Grenade attack on newspaper columnist’s home, no one hurt

first_img PhilippinesAsia – Pacific Organisation Philippines: RSF and the #HoldTheLine Coalition welcome reprieve for Maria Ressa, demand all other charges and cases be dropped Filipina journalist still held although court dismissed case eleven days ago August 10, 2009 – Updated on January 20, 2016 Grenade attack on newspaper columnist’s home, no one hurt Reporters Without Borders is concerned for the safety of Ilocos Times columnist Steve Barriero following a 31 July grenade explosion outside his home near Laoag City in Ilocos Norte province, 400 km north of Manila, in which no one was hurt.Barriero has said he suspects the grenade attack was carried out at the behest of Marynette Gamboa, the mayor of the nearby town of Dingras, who was the subject of a column he wrote on 25 May referring to her as a “fugitive” from US justice.”This murder attempt is evidence of the danger Barriero is still running”, Reporters Without Borders said. “The authorities must investigate this attack with the aim of identifying and arresting those who ordered it. The possible implication of local officials must not be allowed to obstruct the investigation.”In his 25 May column for the Ilocos Times, a regional weekly, Barriero said Gamboa was wanted by the police in Ventura County, California, for possession of counterfeit US dollars and checks. He quoted reports in the Los Angeles Times to support his claim.Gamboa subsequently denied breaking any US law or being a fugitive in an interview published in the Ilocos Times on 29 June. After the grenade attack, she told the Centre for Media Freedom and Responsibility that she suspected that Barriero had himself staged it in order to be able to accuse her.An Ilocos Times columnist for the past six years, Barriero hired a bodyguard a month ago after a local official warned him he might be targeted. Receive email alerts Mass international solidarity campaign launched in support of Maria Ressa May 3, 2021 Find out more RSF_en Newscenter_img News News Follow the news on Philippines February 16, 2021 Find out more PhilippinesAsia – Pacific June 1, 2021 Find out more to go further Help by sharing this information Newslast_img read more

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Man pleads guilty to sexual exploitation of child

first_imgCelebrating a ground breaking year in music from Limerick Andrew CareySign up for the weekly Limerick Post newsletter Sign Up [email protected] 23-year-old county Limerick man has pleaded guilty to the sexual exploitation of a child after he contacted her through facebook.The county Limerick man also pleaded guilty to the sexual assault of the young girl who is underage on May 12, 2011.At Limerick Circuit Court, Judge Carroll Moran heard that the man contacted the girl through the social media website and invited her to meet him on dates between April 29 and May 12, 2011.Prosecution for the State, John O’Sullivan told the court that it was a case of a “sensitive nature” as the accused lives in “close proximity to the injured party”.After the guilty plea was entered, defence counsel Mark Nicholas said that the matter now became a case of sentencing and was seeking an adjournment in the mater as the defendant was undergoing a number of assessments in relation to rehabilitation.“These would assist the court at the next sitting”, he said.Mr Nicholas canvassed a date after Christmas due to the relevant assessors “being quite busy in the run up to Christmas”.When the issue of identifying the accused man was addressed in court, Mr O’Sullivan said that the mother of the 16-year-old girl did not have a issue with the accused being named.Judge Moran ordered that reporting restriction were to be applied to the case for the interim period but it would be revisited at the next sitting.The 23-year-old was immediately placed on the sex offenders register after he pleaded guilty. NewsBreaking newsMan pleads guilty to sexual exploitation of childBy Staff Reporter – September 27, 2013 534 Email Advertisement Facebook #HearThis: New music and video from Limerick rapper Strange Boy Twitter Linkedin #SaucySoul: Room 58 – ‘Hate To See You Leave’ center_img TAGSchild sexual exploitationCourtCrimeIrelandMusic Limericksexual assault RELATED ARTICLESMORE FROM AUTHOR Watch the streamed gig for Fergal Nash album launch Previous articlePoker player to be dealt his cash trapped fateNext articleSearch continues for missing Limerick teen Staff Reporterhttp://www.limerickpost.ie Emma Langford shortlisted for RTE Folk Award and playing a LIVE SHOW!!! this Saturday Print WhatsApp Limerick Senator has beef with meat industrylast_img read more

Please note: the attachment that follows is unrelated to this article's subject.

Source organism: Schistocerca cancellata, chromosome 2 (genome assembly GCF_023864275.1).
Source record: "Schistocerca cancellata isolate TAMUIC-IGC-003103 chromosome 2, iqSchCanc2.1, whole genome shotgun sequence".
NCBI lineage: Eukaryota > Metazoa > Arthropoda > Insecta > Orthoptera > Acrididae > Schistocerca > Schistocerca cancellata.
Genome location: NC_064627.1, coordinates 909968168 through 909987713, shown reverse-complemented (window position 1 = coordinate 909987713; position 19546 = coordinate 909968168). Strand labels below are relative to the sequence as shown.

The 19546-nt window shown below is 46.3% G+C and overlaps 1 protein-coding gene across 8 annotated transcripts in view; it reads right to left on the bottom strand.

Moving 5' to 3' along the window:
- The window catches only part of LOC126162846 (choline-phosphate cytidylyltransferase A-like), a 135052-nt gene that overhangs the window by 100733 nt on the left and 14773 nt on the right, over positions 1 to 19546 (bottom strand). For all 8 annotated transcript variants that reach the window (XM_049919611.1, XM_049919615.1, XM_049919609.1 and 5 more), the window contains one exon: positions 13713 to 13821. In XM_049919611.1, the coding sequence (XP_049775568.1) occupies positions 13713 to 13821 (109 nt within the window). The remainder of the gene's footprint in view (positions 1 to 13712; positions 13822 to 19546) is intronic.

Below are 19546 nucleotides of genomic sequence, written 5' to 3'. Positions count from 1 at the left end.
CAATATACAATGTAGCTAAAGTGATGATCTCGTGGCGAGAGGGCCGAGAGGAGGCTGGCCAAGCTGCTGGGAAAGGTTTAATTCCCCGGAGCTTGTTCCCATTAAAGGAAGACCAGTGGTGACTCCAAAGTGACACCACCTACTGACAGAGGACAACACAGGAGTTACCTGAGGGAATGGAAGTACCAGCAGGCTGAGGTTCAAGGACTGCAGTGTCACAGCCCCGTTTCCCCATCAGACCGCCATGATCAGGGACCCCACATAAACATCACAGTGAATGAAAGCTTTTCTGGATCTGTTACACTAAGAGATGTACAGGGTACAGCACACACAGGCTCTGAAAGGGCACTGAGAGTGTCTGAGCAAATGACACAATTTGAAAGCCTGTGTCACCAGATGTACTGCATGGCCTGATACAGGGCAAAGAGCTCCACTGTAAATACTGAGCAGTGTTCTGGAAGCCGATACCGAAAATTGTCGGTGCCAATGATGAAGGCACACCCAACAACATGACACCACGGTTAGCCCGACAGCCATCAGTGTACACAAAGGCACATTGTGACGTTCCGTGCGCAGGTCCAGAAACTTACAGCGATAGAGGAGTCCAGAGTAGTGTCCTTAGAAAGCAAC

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Peanut Profitability

first_imgFixed costs also were higher among this year’s winners, says the economist, but high yields helped to compensate for the difference. “If you look at these growers’ production records, you’ll see that they’re consistently high-yield producers, most every year. We’re talking about a minimum of 4,800 to 5,000 pounds per acre.” “And we’re not talking about small plots here. The Peanut Profitability Program judges a grower’s efficiency over his entire farming operation. It’s easy to make a high yield on a small plot, but the challenge comes in duplicating that success over your entire acreage while maintaining cost efficiency,” notes Lamb.Rotation is another common trait among this year’s winners, he adds. “Not one of these growers had a crop rotation of fewer than three years. Crop rotation of one of the basic but primary components of efficient peanut production, and these growers recognize this,” he says.The awards program, established by Farm Press in cooperation with the Southern Peanut Growers Conference, is sponsored this year by BASF Corporation. The survivors, representing one of the three major U.S. peanut production regions – the Southwest Regions, the Southeast Region and Virginia-Carolina Region, were presented the award during the 4th annual Southern Peanut Growers Conference held recently in Panama City Beach, Fla. “The 2002 Peanut Profitability winners are to be commended for their strength and perseverance in the face of the worst conditions imaginable,” says Mike Gonitzke, publisher of the Farm Press Publications. “These growers are setting the standard for production efficiency by continuing to discover innovative methods of improving bottom-line profits.” Looking at the winners“This year’s Peanut Profitability winners were excellent yield and cost managers – they all had outstanding yields,” says Marshall Lamb, economist with the National Peanut Research Laboratory in Dawson, Ga. “While their cost of production might have been higher than last year’s class of winners, their yields were so good that they lowered their cost-per-unit. These growers didn’t mind spending money if they could see a return in yields.”center_img -30-The Southern Peanut Farmers Federation, formed in 1998, is an alliance between the Alabama Peanut Producers Association, Florida Peanut Producers Association and the Georgia Peanut Commission. The winners include: Southeast Region-Jerry Heard, Jr. and Jeff Heard, Newton, Ga.; Southwest Region-Chuck Rowland, Gaines County, Texas and Virginia-Carolina Region-Jamie Lee, Courtland, Va.last_img read more